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Newtown father who lost son in Sandy Hook tragedy reflects on life, work five years later

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Mark Barden lives with December 14, 2012 every minute of his life. "I can remember very clearly what I was doing - and with Daniel - on those days," said Barden, whose seven-year-old son Daniel was among the 26 students and teachers killed in the Sandy Hook Tragedy.

Barden remembers clearly not just that day, but the days leading up to it. "December 12 was a Wednesday in 2012," recalls Barden. "I remember very clearly reading to little Daniel. He was getting to where he could read, too. So he would read me a book and I would read him something. And I remember putting my hand up the back of his little pajamas and feeling how soft his back was, and I just had this overwhelming feeling of him being vulnerable. So much so, that it carried over to the next day, which was Thursday, December 13. And I remember being extra careful walking him to the bus, just because I had this feeling that he was vulnerable. And I don't know where that came from or what that meant, but it felt like a premonition."

Barden described Daniel as an empathetic little soul. "We used to joke, we used to call Daniel the caretaker of all living things," said Barden. "And he truly was. He used to protect the worms from burning in the sun and take them off the sidewalk and put them in the grass. And he used to hold the door for strangers, and he used to look out for the kids sitting alone in his classroom."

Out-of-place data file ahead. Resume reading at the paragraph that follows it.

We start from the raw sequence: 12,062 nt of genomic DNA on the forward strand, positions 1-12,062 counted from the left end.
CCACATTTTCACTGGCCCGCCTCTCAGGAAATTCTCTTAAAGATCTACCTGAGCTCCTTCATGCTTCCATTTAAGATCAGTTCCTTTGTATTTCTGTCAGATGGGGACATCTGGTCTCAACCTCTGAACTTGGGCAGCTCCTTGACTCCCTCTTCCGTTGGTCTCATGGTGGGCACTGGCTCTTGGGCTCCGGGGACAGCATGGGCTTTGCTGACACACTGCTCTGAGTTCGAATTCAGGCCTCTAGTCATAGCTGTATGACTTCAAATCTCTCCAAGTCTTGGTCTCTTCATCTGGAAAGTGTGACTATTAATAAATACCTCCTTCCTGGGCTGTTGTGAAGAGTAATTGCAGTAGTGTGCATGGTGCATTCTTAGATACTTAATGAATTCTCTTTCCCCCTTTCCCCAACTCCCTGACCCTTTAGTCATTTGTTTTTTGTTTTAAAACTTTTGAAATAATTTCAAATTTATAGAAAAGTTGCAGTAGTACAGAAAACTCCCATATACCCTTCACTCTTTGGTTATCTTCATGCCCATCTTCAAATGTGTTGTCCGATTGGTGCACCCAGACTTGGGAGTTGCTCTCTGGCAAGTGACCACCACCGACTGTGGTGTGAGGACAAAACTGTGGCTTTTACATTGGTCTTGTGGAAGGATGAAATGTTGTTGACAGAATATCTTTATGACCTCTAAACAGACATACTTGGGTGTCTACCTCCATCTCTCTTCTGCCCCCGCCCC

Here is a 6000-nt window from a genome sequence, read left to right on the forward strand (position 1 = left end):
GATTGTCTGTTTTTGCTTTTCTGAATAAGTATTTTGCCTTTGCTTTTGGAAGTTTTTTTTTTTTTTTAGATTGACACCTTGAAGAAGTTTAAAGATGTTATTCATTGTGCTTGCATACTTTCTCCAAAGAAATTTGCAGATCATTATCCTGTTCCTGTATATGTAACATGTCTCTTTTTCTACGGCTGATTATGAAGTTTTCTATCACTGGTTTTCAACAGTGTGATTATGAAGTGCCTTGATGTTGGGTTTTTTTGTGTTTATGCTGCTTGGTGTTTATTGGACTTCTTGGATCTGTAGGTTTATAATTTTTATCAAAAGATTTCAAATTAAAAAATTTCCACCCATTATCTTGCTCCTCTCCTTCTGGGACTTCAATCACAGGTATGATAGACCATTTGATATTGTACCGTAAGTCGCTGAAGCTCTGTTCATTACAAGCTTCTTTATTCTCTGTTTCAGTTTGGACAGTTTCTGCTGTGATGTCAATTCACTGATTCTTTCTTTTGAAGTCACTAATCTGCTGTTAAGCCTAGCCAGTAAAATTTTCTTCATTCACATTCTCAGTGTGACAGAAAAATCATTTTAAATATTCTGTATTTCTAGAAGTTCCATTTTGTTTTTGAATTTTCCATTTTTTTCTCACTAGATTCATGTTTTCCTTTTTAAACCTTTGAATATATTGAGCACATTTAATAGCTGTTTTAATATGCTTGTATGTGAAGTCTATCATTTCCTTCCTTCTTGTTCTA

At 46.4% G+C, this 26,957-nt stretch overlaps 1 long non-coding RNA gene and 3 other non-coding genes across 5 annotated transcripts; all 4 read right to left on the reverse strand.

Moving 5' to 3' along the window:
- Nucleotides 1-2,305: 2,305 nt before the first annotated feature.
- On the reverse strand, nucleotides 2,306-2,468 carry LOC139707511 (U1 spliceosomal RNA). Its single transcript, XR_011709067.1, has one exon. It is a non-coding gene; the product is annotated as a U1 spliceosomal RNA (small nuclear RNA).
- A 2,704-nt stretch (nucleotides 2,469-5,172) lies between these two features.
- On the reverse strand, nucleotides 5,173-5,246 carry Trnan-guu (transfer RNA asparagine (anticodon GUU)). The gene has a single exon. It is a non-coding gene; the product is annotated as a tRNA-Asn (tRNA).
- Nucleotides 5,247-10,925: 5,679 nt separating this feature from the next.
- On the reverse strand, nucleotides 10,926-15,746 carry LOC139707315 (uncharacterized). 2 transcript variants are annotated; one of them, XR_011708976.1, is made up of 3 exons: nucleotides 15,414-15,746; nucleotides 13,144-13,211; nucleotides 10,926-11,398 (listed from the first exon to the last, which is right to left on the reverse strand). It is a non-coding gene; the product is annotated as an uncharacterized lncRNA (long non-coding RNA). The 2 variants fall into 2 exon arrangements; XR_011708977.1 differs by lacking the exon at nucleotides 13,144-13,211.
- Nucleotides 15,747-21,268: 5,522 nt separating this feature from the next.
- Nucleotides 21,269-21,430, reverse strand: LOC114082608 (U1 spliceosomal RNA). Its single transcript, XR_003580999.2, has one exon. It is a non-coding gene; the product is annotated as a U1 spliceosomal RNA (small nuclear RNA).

Daniel's empathy, compassion and awareness for others now lives on through the work of Sandy Hook Promise, which Barden and two other Newtown parents co-founded in the wake of the tragedy. "We are having an impact and we are saving lives," said Barden.

The non-profit gun violence organization trains staff and students to recognize warning signs and address social isolation. "We try to get into the stream before the gun is even in the equation," said Barden.

The group's free programs are in more than 4,000 schools in all 50 states, and have been credited with preventing several suicides and school shootings, including one in Ohio. "An eighth grader who saw something on social media, who said I wouldn't have thought twice about this the day before I had this training, followed the model and was able to uncover a horrible tragedy that was in the final planning stages," said Barden.

Barden says its programs are launching in Chicago and Boston public schools. The organization is also debuting an app in 2018 that will allow anyone to anonymously report a safety concern.

At its core, Barden said the Sandy Hook Promise mission isn't about politics or guns, but about protecting kids through prevention. "I know that we're saving lives and we're seeing the evidence, so we just need to keep going," said Barden.

For more information about Sandy Hook Promise, click here.

The family has also created a website, What Would Daniel Do, with the goal of inspiring and encouraging people to act with kindness.

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